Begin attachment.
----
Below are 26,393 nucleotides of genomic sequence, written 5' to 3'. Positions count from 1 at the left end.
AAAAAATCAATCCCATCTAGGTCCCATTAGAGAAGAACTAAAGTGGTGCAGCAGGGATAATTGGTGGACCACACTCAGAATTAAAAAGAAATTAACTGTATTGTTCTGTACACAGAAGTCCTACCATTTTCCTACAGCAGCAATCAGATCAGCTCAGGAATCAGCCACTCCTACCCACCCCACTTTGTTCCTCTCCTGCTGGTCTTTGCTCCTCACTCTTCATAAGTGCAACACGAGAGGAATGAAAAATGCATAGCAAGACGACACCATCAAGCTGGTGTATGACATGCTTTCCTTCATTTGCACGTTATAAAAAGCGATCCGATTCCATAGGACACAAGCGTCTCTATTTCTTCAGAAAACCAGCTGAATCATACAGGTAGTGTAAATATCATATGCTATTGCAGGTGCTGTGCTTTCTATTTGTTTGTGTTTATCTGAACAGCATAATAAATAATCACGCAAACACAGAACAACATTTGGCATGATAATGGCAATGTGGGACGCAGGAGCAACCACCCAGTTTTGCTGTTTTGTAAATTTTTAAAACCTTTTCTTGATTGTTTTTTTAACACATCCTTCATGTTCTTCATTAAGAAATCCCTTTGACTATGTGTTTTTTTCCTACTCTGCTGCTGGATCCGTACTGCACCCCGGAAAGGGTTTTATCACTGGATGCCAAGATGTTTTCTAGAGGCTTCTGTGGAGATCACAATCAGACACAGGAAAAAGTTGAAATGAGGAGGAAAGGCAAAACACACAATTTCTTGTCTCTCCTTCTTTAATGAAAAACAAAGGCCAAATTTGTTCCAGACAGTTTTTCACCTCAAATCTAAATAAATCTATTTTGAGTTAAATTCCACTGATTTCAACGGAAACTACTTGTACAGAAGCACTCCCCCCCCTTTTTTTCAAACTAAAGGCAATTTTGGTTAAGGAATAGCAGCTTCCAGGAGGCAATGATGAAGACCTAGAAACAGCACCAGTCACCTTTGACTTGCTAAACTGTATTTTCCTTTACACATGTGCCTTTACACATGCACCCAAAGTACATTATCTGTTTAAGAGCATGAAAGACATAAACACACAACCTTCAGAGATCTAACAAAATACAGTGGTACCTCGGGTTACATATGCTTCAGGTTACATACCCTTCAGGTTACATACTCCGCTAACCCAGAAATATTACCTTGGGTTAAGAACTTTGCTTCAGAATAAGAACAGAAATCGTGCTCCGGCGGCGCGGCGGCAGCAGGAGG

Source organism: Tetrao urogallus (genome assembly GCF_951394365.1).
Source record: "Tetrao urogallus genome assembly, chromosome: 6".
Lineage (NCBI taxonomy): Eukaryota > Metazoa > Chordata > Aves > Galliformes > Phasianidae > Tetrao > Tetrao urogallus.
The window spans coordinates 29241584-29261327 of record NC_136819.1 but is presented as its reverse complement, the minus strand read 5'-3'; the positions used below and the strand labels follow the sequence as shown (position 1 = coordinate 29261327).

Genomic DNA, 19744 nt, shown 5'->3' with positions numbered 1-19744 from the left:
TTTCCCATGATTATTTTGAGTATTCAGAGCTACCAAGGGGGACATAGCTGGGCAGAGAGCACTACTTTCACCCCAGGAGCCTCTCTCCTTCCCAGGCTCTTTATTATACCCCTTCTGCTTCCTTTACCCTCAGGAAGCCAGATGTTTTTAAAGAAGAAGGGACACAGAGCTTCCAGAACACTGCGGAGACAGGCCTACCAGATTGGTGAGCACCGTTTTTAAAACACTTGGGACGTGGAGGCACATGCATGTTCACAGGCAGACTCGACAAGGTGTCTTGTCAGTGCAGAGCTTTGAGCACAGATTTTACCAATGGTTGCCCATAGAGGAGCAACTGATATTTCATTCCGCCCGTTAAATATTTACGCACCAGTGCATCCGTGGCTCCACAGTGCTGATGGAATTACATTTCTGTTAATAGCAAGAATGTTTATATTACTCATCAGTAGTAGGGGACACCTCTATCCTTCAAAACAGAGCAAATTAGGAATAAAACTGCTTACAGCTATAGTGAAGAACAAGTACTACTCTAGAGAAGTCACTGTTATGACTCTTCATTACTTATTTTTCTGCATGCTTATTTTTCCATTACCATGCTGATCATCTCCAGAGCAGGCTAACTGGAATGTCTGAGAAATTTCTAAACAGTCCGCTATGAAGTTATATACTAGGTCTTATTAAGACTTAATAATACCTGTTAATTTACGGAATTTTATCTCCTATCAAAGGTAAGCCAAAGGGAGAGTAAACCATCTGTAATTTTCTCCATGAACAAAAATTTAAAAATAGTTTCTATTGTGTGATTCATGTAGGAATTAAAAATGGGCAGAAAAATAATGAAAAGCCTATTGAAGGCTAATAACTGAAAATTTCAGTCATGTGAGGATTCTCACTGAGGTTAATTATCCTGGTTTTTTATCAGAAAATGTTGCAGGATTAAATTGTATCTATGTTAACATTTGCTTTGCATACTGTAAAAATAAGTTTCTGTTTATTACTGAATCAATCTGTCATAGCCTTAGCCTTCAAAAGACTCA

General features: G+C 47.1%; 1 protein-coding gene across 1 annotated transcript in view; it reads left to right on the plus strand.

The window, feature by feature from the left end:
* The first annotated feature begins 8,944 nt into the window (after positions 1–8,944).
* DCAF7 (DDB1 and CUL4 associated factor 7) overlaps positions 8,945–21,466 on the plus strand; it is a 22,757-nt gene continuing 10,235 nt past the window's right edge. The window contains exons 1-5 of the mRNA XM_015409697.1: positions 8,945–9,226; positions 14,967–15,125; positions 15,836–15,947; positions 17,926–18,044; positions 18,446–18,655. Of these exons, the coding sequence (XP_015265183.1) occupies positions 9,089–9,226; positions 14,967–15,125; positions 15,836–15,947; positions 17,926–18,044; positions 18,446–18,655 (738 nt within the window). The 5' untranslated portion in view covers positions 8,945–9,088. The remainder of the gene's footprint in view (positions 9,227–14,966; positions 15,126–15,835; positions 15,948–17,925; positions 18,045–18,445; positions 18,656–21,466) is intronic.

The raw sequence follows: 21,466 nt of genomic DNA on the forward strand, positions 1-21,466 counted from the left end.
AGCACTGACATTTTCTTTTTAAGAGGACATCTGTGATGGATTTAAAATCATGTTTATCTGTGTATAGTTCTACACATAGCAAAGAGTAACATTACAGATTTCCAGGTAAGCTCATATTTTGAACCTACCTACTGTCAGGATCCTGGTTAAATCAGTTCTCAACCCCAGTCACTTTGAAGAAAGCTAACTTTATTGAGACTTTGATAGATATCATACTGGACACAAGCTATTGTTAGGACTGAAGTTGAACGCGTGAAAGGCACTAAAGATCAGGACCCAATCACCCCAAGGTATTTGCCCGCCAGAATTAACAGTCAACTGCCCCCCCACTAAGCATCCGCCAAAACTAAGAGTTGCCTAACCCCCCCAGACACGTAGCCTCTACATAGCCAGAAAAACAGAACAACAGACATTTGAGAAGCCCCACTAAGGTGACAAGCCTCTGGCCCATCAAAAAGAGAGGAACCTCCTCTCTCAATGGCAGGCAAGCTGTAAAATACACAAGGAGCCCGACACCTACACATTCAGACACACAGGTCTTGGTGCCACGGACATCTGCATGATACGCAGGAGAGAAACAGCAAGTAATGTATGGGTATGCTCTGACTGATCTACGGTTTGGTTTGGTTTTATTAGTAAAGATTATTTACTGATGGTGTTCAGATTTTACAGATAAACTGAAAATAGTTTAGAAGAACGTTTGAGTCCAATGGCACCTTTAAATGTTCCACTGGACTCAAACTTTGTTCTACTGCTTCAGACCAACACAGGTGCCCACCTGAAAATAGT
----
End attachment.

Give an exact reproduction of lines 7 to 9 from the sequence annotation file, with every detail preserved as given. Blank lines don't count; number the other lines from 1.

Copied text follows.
Genomic DNA, 19744 nt, shown 5'->3' with positions numbered 1-19744 from the left:
TTTCCCATGATTATTTTGAGTATTCAGAGCTACCAAGGGGGACATAGCTGGGCAGAGAGCACTACTTTCACCCCAGGAGCCTCTCTCCTTCCCAGGCTCTTTATTATACCCCTTCTGCTTCCTTTACCCTCAGGAAGCCAGATGTTTTTAAAGAAGAAGGGACACAGAGCTTCCAGAACACTGCGGAGACAGGCCTACCAGATTGGTGAGCACCGTTTTTAAAACACTTGGGACGTGGAGGCACATGCATGTTCACAGGCAGACTCGACAAGGTGTCTTGTCAGTGCAGAGCTTTGAGCACAGATTTTACCAATGGTTGCCCATAGAGGAGCAACTGATATTTCATTCCGCCCGTTAAATATTTACGCACCAGTGCATCCGTGGCTCCACAGTGCTGATGGAATTACATTTCTGTTAATAGCAAGAATGTTTATATTACTCATCAGTAGTAGGGGACACCTCTATCCTTCAAAACAGAGCAAATTAGGAATAAAACTGCTTACAGCTATAGTGAAGAACAAGTACTACTCTAGAGAAGTCACTGTTATGACTCTTCATTACTTATTTTTCTGCATGCTTATTTTTCCATTACCATGCTGATCATCTCCAGAGCAGGCTAACTGGAATGTCTGAGAAATTTCTAAACAGTCCGCTATGAAGTTATATACTAGGTCTTATTAAGACTTAATAATACCTGTTAATTTACGGAATTTTATCTCCTATCAAAGGTAAGCCAAAGGGAGAGTAAACCATCTGTAATTTTCTCCATGAACAAAAATTTAAAAATAGTTTCTATTGTGTGATTCATGTAGGAATTAAAAATGGGCAGAAAAATAATGAAAAGCCTATTGAAGGCTAATAACTGAAAATTTCAGTCATGTGAGGATTCTCACTGAGGTTAATTATCCTGGTTTTTTATCAGAAAATGTTGCAGGATTAAATTGTATCTATGTTAACATTTGCTTTGCATACTGTAAAAATAAGTTTCTGTTTATTACTGAATCAATCTGTCATAGCCTTAGCCTTCAAAAGACTCA

General features: G+C 47.1%; 1 protein-coding gene across 1 annotated transcript in view; it reads left to right on the plus strand.